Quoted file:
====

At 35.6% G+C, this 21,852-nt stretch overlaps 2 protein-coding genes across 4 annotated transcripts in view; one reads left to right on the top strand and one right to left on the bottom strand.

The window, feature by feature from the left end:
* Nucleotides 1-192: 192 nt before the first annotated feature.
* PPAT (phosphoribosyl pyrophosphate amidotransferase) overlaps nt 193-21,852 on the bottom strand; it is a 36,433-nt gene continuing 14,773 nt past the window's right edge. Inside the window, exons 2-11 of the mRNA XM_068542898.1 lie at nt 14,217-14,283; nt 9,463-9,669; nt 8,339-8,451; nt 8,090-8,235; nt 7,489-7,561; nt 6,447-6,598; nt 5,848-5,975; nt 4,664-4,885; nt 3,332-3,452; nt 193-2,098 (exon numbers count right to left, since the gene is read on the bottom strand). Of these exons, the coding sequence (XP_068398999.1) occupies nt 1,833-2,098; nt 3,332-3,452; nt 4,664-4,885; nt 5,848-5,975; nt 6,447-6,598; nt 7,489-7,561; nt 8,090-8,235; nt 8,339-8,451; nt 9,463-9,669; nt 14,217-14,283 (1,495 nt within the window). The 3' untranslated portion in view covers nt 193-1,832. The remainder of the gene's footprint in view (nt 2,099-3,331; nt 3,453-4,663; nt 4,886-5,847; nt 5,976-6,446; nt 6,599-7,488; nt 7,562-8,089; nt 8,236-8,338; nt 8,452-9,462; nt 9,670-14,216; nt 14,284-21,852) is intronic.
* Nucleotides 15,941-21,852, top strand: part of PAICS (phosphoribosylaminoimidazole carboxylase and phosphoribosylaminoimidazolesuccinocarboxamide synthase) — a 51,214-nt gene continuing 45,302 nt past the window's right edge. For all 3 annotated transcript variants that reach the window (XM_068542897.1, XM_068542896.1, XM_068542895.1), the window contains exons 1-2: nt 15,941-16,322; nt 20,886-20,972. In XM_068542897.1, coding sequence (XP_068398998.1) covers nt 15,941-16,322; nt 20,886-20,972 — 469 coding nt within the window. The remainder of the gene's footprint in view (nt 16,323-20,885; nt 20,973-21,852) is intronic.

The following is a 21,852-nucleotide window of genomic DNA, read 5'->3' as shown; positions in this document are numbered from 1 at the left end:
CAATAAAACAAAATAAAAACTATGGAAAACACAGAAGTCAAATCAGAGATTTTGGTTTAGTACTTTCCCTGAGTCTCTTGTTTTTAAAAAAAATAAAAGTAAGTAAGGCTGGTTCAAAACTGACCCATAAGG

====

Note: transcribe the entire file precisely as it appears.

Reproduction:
At 35.6% G+C, this 21,852-nt stretch overlaps 2 protein-coding genes across 4 annotated transcripts in view; one reads left to right on the top strand and one right to left on the bottom strand.

The window, feature by feature from the left end:
* Nucleotides 1-192: 192 nt before the first annotated feature.
* PPAT (phosphoribosyl pyrophosphate amidotransferase) overlaps nt 193-21,852 on the bottom strand; it is a 36,433-nt gene continuing 14,773 nt past the window's right edge. Inside the window, exons 2-11 of the mRNA XM_068542898.1 lie at nt 14,217-14,283; nt 9,463-9,669; nt 8,339-8,451; nt 8,090-8,235; nt 7,489-7,561; nt 6,447-6,598; nt 5,848-5,975; nt 4,664-4,885; nt 3,332-3,452; nt 193-2,098 (exon numbers count right to left, since the gene is read on the bottom strand). Of these exons, the coding sequence (XP_068398999.1) occupies nt 1,833-2,098; nt 3,332-3,452; nt 4,664-4,885; nt 5,848-5,975; nt 6,447-6,598; nt 7,489-7,561; nt 8,090-8,235; nt 8,339-8,451; nt 9,463-9,669; nt 14,217-14,283 (1,495 nt within the window). The 3' untranslated portion in view covers nt 193-1,832. The remainder of the gene's footprint in view (nt 2,099-3,331; nt 3,453-4,663; nt 4,886-5,847; nt 5,976-6,446; nt 6,599-7,488; nt 7,562-8,089; nt 8,236-8,338; nt 8,452-9,462; nt 9,670-14,216; nt 14,284-21,852) is intronic.
* Nucleotides 15,941-21,852, top strand: part of PAICS (phosphoribosylaminoimidazole carboxylase and phosphoribosylaminoimidazolesuccinocarboxamide synthase) — a 51,214-nt gene continuing 45,302 nt past the window's right edge. For all 3 annotated transcript variants that reach the window (XM_068542897.1, XM_068542896.1, XM_068542895.1), the window contains exons 1-2: nt 15,941-16,322; nt 20,886-20,972. In XM_068542897.1, coding sequence (XP_068398998.1) covers nt 15,941-16,322; nt 20,886-20,972 — 469 coding nt within the window. The remainder of the gene's footprint in view (nt 16,323-20,885; nt 20,973-21,852) is intronic.

The following is a 21,852-nucleotide window of genomic DNA, read 5'->3' as shown; positions in this document are numbered from 1 at the left end:
CAATAAAACAAAATAAAAACTATGGAAAACACAGAAGTCAAATCAGAGATTTTGGTTTAGTACTTTCCCTGAGTCTCTTGTTTTTAAAAAAAATAAAAGTAAGTAAGGCTGGTTCAAAACTGACCCATAAGG